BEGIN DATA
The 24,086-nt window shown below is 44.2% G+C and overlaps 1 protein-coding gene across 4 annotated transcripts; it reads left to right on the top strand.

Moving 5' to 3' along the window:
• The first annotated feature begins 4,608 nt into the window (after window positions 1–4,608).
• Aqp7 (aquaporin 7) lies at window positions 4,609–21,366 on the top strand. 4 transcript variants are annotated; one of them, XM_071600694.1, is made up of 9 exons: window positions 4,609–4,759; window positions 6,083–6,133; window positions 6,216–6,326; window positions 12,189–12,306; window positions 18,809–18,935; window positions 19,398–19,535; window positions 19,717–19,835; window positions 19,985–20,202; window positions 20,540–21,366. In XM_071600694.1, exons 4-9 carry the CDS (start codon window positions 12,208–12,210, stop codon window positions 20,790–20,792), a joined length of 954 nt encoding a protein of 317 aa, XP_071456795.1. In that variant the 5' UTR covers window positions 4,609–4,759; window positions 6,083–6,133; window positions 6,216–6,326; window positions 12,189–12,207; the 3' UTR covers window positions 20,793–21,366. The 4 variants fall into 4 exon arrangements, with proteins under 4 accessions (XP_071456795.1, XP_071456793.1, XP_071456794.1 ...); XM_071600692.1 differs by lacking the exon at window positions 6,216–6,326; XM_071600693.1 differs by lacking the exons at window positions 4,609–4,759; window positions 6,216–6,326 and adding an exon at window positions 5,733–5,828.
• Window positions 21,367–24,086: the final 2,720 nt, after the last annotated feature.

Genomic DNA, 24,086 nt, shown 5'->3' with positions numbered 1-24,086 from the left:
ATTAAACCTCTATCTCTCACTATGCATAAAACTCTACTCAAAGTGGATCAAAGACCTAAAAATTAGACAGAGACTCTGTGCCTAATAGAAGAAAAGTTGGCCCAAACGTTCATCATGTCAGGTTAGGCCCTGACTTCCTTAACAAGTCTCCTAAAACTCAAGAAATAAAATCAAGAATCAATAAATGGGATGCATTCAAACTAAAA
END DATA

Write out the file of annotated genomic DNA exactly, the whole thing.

The 24,086-nt window shown below is 44.2% G+C and overlaps 1 protein-coding gene across 4 annotated transcripts; it reads left to right on the top strand.

Moving 5' to 3' along the window:
• The first annotated feature begins 4,608 nt into the window (after window positions 1–4,608).
• Aqp7 (aquaporin 7) lies at window positions 4,609–21,366 on the top strand. 4 transcript variants are annotated; one of them, XM_071600694.1, is made up of 9 exons: window positions 4,609–4,759; window positions 6,083–6,133; window positions 6,216–6,326; window positions 12,189–12,306; window positions 18,809–18,935; window positions 19,398–19,535; window positions 19,717–19,835; window positions 19,985–20,202; window positions 20,540–21,366. In XM_071600694.1, exons 4-9 carry the CDS (start codon window positions 12,208–12,210, stop codon window positions 20,790–20,792), a joined length of 954 nt encoding a protein of 317 aa, XP_071456795.1. In that variant the 5' UTR covers window positions 4,609–4,759; window positions 6,083–6,133; window positions 6,216–6,326; window positions 12,189–12,207; the 3' UTR covers window positions 20,793–21,366. The 4 variants fall into 4 exon arrangements, with proteins under 4 accessions (XP_071456795.1, XP_071456793.1, XP_071456794.1 ...); XM_071600692.1 differs by lacking the exon at window positions 6,216–6,326; XM_071600693.1 differs by lacking the exons at window positions 4,609–4,759; window positions 6,216–6,326 and adding an exon at window positions 5,733–5,828.
• Window positions 21,367–24,086: the final 2,720 nt, after the last annotated feature.

Genomic DNA, 24,086 nt, shown 5'->3' with positions numbered 1-24,086 from the left:
ATTAAACCTCTATCTCTCACTATGCATAAAACTCTACTCAAAGTGGATCAAAGACCTAAAAATTAGACAGAGACTCTGTGCCTAATAGAAGAAAAGTTGGCCCAAACGTTCATCATGTCAGGTTAGGCCCTGACTTCCTTAACAAGTCTCCTAAAACTCAAGAAATAAAATCAAGAATCAATAAATGGGATGCATTCAAACTAAAA